We have to “fish” for zooplankton at night for two reasons.  The first is logistical.  Some work needs to get done at night when the winch is not being used by the CTD team.  The second is biological.  Most of the zooplankton in this system are vertical migrators.  They rise each night to feed on phytoplankton near the surface and then descend back down to depth to avoid being seen in the daylight by their predators.  This vertical migration was first discovered by sonar operators in World War II.  While looking for German U-boats, it was observed that the ocean floor itself seemed to “rise up” each night.  After the war, better techniques were developed to sample zooplankton, and scientists realized that the largest animal migration on Earth takes place each night and each morning over the entirety of the ocean basins.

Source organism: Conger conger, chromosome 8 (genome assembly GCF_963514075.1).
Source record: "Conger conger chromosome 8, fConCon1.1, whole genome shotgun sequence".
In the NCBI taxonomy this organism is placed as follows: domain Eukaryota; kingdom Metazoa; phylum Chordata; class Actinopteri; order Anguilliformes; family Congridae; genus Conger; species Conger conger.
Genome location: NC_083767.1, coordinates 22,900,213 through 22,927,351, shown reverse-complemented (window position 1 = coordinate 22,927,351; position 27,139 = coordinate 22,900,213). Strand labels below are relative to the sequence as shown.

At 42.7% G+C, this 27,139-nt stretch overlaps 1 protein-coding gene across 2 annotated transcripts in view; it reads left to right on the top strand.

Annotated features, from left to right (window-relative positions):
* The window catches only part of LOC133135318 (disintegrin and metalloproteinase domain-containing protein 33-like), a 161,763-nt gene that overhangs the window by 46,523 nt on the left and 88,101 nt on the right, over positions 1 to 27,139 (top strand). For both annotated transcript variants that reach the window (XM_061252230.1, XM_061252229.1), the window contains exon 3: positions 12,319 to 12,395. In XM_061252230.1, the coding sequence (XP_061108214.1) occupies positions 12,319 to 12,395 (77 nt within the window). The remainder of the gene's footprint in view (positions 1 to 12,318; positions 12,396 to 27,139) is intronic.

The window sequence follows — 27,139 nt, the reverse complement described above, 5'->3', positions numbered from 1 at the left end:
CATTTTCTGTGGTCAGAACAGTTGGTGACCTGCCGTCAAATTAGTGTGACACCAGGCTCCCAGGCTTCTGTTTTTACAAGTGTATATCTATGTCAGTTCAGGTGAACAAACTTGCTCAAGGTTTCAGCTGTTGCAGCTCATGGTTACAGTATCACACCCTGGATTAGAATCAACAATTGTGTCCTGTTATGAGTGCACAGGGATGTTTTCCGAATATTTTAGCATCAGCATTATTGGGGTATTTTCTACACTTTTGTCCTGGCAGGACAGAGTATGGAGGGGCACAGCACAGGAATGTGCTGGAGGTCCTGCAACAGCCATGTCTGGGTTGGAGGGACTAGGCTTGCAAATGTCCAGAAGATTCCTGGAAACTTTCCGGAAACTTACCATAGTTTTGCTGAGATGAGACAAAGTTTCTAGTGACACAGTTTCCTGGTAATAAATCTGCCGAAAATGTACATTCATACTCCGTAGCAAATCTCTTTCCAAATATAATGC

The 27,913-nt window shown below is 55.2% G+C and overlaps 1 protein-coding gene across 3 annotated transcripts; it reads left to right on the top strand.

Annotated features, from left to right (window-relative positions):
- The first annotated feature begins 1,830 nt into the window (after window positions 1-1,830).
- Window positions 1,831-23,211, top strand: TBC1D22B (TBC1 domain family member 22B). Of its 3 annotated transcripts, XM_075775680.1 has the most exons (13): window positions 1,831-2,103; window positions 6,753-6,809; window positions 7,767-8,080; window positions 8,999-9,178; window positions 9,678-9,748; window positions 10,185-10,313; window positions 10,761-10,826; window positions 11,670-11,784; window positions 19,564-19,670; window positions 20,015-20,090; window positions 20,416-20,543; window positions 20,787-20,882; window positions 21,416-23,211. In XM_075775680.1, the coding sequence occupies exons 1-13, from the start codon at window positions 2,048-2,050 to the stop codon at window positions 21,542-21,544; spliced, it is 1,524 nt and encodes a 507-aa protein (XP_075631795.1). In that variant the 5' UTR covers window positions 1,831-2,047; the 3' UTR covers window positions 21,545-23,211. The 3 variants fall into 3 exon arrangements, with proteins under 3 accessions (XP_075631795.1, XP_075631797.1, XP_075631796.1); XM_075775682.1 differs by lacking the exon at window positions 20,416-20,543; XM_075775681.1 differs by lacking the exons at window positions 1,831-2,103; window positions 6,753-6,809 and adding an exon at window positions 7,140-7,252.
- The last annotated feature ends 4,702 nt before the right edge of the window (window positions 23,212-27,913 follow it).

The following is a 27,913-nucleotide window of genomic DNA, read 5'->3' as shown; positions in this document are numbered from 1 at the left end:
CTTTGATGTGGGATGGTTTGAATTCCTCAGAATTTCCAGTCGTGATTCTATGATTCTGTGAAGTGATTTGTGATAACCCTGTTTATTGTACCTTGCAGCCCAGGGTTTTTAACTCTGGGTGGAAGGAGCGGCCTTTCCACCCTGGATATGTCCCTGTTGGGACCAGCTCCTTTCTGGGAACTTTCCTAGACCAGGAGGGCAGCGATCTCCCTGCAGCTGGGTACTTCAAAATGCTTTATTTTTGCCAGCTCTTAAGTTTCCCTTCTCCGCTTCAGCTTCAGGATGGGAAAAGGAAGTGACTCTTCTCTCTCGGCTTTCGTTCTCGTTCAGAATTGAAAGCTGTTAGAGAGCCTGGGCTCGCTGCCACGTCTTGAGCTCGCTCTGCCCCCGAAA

One of my favorite videos on plankton.

Personal Log

The color of water

This far offshore, the water we are traveling through is almost perfectly clear, yet the color of the ocean seems continuously in flux.  Today the sky turned gray and so did the ocean.  As the waves come up, the texture of the ocean thickens and the diversity of reflection and refraction increases.   Look three times in three directions, and you will see three hundred different shades of grey or blue.  If the sun or clouds change slightly, so does the ocean.

The sea is anything but consistent. Rips or streaks of current can periodically be seen separating the ocean into distinct bodies.  So far in our trip, calm afternoons have turned into windy and choppy evenings. Still, the crew tells me that by Gulf of Alaska standards, we are having amazing weather.